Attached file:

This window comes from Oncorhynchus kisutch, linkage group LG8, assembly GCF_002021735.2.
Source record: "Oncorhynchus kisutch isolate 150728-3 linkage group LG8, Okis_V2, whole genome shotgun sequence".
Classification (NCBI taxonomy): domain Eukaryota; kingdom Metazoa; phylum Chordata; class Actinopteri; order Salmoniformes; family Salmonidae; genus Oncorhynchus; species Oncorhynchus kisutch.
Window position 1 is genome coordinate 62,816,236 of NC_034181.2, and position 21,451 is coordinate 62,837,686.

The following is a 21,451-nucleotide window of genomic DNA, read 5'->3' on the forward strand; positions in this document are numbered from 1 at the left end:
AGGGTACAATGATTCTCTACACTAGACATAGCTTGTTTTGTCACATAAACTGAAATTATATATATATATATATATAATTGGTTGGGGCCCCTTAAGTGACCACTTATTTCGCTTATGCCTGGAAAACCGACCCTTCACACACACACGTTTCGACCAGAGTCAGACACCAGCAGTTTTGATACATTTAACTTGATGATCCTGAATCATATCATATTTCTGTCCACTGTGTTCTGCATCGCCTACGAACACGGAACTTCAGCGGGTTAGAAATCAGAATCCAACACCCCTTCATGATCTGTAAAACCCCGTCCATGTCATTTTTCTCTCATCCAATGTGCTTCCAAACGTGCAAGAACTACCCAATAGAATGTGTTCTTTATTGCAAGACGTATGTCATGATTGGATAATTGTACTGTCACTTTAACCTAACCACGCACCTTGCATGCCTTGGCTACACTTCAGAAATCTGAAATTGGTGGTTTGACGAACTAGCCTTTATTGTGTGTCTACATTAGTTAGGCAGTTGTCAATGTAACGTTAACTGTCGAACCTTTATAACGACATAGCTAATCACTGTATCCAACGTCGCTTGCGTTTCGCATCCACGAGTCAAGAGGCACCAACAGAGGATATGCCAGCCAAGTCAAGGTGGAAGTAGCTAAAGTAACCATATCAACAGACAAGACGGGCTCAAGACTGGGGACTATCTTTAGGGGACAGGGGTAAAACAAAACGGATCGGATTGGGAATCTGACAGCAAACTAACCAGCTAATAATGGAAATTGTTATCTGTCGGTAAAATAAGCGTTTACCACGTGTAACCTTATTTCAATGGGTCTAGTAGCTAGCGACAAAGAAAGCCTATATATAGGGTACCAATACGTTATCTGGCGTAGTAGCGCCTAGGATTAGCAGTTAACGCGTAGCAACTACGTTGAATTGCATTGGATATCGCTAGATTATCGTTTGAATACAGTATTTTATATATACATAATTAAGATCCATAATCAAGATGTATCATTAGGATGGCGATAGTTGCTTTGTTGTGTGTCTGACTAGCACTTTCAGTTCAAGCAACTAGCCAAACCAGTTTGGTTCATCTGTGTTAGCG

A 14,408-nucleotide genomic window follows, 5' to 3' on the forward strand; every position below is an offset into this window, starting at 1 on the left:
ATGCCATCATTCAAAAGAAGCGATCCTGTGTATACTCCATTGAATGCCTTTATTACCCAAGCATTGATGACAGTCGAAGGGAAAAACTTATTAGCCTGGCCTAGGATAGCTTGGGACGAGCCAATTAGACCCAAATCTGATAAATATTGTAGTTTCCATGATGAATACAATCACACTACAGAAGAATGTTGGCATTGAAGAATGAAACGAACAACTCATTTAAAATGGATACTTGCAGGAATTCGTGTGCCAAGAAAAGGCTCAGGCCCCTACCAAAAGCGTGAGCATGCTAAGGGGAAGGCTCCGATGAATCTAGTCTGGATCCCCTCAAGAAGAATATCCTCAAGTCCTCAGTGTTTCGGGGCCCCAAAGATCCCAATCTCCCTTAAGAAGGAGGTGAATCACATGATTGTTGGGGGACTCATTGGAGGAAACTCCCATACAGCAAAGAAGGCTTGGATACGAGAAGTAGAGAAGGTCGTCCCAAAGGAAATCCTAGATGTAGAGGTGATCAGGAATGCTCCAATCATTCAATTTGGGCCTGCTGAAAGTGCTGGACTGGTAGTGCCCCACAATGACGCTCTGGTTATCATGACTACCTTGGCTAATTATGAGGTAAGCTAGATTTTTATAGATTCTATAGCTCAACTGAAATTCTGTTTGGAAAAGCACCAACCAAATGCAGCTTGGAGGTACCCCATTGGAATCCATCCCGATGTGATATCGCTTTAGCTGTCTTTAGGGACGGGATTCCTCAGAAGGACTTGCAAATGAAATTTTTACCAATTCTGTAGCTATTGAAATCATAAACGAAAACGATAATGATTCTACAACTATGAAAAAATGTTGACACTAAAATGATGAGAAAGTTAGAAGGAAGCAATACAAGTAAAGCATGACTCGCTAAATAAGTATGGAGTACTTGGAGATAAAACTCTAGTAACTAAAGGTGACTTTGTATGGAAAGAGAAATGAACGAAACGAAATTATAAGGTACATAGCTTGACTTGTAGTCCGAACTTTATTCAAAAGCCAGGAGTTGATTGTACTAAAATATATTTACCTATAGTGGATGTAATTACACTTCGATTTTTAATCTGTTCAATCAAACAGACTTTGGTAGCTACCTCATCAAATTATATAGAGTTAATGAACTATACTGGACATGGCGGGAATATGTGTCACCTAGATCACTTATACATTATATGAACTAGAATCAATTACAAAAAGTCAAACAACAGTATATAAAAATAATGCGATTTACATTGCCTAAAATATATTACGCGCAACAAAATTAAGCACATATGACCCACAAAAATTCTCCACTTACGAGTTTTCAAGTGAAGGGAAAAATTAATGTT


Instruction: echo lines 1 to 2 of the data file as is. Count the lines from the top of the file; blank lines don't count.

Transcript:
This window comes from Oncorhynchus kisutch, linkage group LG8, assembly GCF_002021735.2.
Source record: "Oncorhynchus kisutch isolate 150728-3 linkage group LG8, Okis_V2, whole genome shotgun sequence".